Tuesday, 17 April 2007

#7 Amauroderma rude


Amauroderma rude is a fungus with a fascinating feature - its white pores turn bright rusty-red upon touch, making it an easy fungus to identify.

Amauroderma rude, common name Red-staining Stalked Polypore, is from the family Ganodermataceae. Pronunciation: Amour-oh-der-ma rue-day. It appears to be a common fungus in small numbers in the rainforests of the southern section of Barrington Tops National Park where I go fungus hunting.

According to Fungimap of the Royal Botanic Gardens Melbourne, the distribution of the Red-staining Stalked Polypore includes southeastern Queensland, eastern NSW, Victoria, Tasmania, and southeastern South Australia.

A young Red-staining Stalked Polypore which appears to be 'sweating'. Also notice how a twig has been embedded in the fungus as it grew. This fungus also appears to be infected by another fungus or slime mould.



Pores are small (1 to 4 pores per millimetre)



Cap is flattened with a central depression, is woody, has concentric zones of varying shades of brown or orange-brown, and is usually slightly velvety. I have seen caps up to 130mm diameter.
The stem is brown, irregularly shaped, tough and woody. I have seen stems up to about 120mm high, but apparently they can reach 160mm in height.

A close up of pores of Amauroderma rude

As is indicated by the common name of Red-staining Stalked Polypore, the white pores stain bright rusty-red upon touch. Even a gentle touch as in the image above, will stain the pores immediately. With time, the staining will turn almost black.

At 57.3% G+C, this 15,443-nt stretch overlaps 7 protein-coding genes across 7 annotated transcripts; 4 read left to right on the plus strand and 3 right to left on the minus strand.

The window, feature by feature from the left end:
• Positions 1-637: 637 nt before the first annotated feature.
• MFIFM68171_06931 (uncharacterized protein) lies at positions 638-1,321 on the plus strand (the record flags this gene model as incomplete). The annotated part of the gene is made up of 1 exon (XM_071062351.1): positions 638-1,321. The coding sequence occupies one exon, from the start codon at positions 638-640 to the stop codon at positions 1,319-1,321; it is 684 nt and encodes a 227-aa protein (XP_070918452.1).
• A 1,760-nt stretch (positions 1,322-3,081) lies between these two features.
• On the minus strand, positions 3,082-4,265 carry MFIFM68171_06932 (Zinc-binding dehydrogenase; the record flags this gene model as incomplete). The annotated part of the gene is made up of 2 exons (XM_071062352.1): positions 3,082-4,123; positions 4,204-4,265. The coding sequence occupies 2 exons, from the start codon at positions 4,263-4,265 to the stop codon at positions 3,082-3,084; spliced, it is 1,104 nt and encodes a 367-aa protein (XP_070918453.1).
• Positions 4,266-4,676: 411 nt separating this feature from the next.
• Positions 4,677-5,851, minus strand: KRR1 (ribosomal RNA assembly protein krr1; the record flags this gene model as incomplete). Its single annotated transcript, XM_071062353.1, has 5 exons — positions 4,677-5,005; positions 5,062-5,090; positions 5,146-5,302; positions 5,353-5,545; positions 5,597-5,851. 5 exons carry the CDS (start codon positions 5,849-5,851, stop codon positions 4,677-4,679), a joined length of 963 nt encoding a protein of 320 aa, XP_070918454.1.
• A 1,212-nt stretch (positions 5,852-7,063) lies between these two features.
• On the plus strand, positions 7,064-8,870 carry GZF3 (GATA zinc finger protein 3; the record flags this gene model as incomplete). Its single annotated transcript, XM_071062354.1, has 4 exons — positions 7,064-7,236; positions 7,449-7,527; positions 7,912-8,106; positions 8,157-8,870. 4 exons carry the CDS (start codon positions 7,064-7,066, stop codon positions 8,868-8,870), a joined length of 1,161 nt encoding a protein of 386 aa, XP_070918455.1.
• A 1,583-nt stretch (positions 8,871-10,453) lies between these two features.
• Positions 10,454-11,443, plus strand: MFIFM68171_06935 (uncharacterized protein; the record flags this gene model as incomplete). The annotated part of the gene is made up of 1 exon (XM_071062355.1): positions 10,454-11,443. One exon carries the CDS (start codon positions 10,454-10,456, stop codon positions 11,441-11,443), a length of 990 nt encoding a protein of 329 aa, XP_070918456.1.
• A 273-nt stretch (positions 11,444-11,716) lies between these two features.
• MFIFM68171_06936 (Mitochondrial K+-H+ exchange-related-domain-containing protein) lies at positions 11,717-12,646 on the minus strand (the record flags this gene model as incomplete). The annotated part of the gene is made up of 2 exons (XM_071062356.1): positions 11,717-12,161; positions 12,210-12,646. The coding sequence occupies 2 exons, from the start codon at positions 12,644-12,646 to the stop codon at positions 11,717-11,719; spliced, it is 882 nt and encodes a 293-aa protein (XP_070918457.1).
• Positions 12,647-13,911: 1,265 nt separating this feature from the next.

A 130mm specimen with red bruising turning blackish


Amauroderma rude grows singly or in small groups on rotting timber in damp forests, is long-lasting and turns black with age.
Hard, rough, brown cap with concentric zones


My sightings of Amauroderma rude
[This will be updated with more sightings]
Barrington Tops National Park - rainforest, on fallen rotting logs - Apr.
Hunter Region Botanic Gardens, Heatherbrae, NSW - mulched garden - Jul

Brunkerville, NSW - on buried wood, mixed forest Jun 2011, May 2012

Notice the irregular, knobbly, velvety stems, and 'wavy' perimeter of the cap

2 comments:

Esperance Blog said...

Excellent photography Gaye, this is becoming a high quality blog.

Westy

Gaye from the Hunter said...

Thank you Esperance Blog. I hope my blog will eventually be of use, or interest, to fungus observers seeking information on the fungi they find in the field. My blog entries are starting to appear in Google searches.

Gaye